So you eat well and exercise to keep your body in shape, but don’t forget that most vital of organs. Dr Jenny Brockis shares top tips from her new book, Future Brain
Our brain is an energy hog that consumes 20 per cent of all the energy we put into our body. There is no single best diet or food. It’s about including a wide variety of fresh, unprocessed foods, vegetables and fruits, lean protein (including three portions of oily fish a week), seeds, nuts and wholegrains. Water is essential. Even 1 per cent dehydration is associated with fuzzy thinking, so keep fluid intake up with six to eight glasses a day.
Exercise enhances blood flow to the brain, leading to reduced brain shrinkage and increased neurogenesis and plasticity, so your work performance stays top-notch. It provides improved cognition, learning and memory, improves mood and self-esteem and reduces stress and the risk of anxiety and depression, as well as heart and circulatory health. A 30-minute plus session of aerobic exercise five times a week is ideal.
Sleep provides us with greater physical and mental wellbeing; it allows for neurone repair and maintenance and brings mood regulation. It allows us to forget the irrelevant, because we don’t need to remember everything forever; sleeping is the time we break those synaptic connections no longer required. Generally, we need between seven and eight hours of uninterrupted sleep for maximum restorative and rejuvenating benefit.
4. Mental Stretch
Neuroplasticity is the brain’s ability to form new connections between existing neurons. The more curious we remain, the more we stimulate our brain plasticity. Start with one small change at a time. If you’ve always wanted to learn an instrument or paint, it’s time to sign up to a class. Make a daily habit: do a cryptic crossword, learn three new words and their meanings, read a book in a different genre. Ditch the props and leave behind that list of items.
We cannot multitask. Not if we are female, not if we are young. Not at all. Instead, do one thing at a time, give it your full and undivided attention and do it well. Regaining our attention and managing distractions is possible because we can exercise our attention just like a muscle. Pick a quiet place to allow your brain to think in a less stressed state, prioritise the following day’s work, fight to get three top priorities done every day and unplug regularly.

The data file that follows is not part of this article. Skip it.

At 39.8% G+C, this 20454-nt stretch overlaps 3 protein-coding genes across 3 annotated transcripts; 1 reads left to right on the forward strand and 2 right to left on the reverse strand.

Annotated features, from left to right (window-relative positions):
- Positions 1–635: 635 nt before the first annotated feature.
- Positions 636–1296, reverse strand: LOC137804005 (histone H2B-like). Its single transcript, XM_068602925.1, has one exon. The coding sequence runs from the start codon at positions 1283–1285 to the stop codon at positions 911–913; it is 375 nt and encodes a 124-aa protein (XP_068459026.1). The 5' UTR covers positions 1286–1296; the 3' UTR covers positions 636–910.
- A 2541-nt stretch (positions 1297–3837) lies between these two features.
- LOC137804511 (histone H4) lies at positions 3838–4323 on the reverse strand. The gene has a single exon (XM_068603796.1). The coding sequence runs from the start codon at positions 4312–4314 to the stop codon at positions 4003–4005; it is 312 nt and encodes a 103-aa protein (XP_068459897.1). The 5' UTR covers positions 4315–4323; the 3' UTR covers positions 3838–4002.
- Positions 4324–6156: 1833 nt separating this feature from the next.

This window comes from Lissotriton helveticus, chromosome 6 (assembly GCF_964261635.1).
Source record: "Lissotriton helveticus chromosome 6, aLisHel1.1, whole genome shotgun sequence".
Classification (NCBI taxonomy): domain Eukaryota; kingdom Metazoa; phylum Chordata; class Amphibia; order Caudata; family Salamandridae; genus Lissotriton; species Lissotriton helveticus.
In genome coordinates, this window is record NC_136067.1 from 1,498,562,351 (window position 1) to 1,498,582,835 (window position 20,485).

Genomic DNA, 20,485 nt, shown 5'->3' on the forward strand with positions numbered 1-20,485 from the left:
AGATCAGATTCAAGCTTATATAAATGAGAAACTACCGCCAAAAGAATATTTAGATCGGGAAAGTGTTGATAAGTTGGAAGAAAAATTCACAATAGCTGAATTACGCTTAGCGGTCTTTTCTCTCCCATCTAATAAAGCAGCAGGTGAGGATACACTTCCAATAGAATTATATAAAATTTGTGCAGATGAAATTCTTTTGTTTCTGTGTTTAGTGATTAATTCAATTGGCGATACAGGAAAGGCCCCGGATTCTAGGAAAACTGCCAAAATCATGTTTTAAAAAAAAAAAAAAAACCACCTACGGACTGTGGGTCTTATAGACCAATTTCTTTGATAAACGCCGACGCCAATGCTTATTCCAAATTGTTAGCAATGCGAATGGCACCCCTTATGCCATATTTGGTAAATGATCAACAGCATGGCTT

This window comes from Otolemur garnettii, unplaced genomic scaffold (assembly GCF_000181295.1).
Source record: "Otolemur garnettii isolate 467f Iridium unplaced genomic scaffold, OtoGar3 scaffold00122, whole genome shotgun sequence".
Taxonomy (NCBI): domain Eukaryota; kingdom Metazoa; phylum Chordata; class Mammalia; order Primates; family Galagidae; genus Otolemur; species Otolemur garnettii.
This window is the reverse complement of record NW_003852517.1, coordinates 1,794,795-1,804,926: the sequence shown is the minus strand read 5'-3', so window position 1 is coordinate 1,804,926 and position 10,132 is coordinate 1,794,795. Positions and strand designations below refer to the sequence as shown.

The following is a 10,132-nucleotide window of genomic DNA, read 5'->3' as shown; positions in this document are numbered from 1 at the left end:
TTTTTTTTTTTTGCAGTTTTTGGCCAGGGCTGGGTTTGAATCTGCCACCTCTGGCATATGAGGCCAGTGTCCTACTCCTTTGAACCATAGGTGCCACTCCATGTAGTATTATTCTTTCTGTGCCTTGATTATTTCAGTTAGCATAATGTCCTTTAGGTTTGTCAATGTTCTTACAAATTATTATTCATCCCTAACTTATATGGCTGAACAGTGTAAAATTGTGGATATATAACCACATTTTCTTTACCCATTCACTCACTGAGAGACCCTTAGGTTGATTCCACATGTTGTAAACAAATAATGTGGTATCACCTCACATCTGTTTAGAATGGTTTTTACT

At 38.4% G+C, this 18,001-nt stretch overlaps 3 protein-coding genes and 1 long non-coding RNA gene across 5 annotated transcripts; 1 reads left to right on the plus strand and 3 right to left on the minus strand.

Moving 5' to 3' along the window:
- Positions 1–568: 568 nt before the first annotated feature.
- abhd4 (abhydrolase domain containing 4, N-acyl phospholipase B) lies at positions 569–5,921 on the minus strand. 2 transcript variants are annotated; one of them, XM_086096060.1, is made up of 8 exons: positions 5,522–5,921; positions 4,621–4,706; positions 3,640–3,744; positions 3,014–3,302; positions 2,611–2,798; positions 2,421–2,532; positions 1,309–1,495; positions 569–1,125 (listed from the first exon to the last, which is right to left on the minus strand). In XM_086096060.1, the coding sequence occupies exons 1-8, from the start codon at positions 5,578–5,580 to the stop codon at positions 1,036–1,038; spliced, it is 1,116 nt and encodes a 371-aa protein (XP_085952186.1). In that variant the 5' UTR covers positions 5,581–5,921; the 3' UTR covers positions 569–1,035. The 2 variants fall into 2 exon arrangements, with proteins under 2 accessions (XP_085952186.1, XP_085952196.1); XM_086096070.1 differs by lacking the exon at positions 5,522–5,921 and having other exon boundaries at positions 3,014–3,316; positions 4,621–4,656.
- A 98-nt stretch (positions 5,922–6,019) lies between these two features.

The attitude we form in childhood will stick with us - and if it’s less than stellar, we have to make a conscious choice to change it. Attitude is always a choice. You can change it. Listen to your thoughts or voice when you respond to a challenge. With a growth mindset, you may be grateful that spoiling that coffee didn’t damage your laptop. You don’t have to buy into the negative. You can ‘flip’ to look at things differently when you choose to.
7. Healthy Stress
It’s not the amount or severity of the stress that harms us; it’s our belief in whether or not we will sustain harm from the stress. It’s not the stress itself that is the issue, but how you view or share it with others. Putting our feelings into words (labelling) helps to dissipate some of the emotional intensity we experience. Reframing can also help us move away from negative appraisal of a situation for which there is no basis other than our bad mood.
Mindfulness takes us off autopilot. When we are being mindful, we are fully conscious of our environment and our thoughts. The essence of freeing your mind from busyness, and giving it room to think, is to make a start - and that involves choosing which form of meditation practice is best for you. Perhaps join a class to help you get into the habit of doing your practice - and practice as long as the time you have available.
9. Change Ability
Like evolution, change is a continuum. Our brains are designed to adapt constantly, not resist in stasis. Change signals growth, renewal and opportunity. What we have to do is ensure that we keep our threat response under control when it comes to the change management process and our brains.
The brain has two possible pathways to solving problems: insight and logic. Mental flexibility is the ability to alternate rapidly between the two. If we adopt a childlike approach to our thought processes, our curiosity will increase, and therefore so will our creativity. It’s about allowing ourselves the freedom to explore the unknown and challenge accepted thinking and practice.
The outcome of many brains working together is greater than the sum of their parts. Connecting at a social level is highly motivating. Look people in the eye, get physical [when we greet others through some form of physical contact the brain is triggered to release oxytocin, the so-called ‘trust’ hormone] and ensure everyone is encouraged to add their voice to the conversation.
List the five leaders you most admire and then determine what leadership characteristics or values they hold in common. There are typically five key strategies in bringing out the best in others: listen [give someone undivided attention], speak [choose words carefully], reflect [take time to pause], inquire [stay curious] and connect [follow-up with people to establish trust and empathy].
• This is an edited extract from Future Brain: The 12 Keys To Create Your High-Performance Brain by Dr Jenny Brockis, published by Wiley, priced £14.95. Available now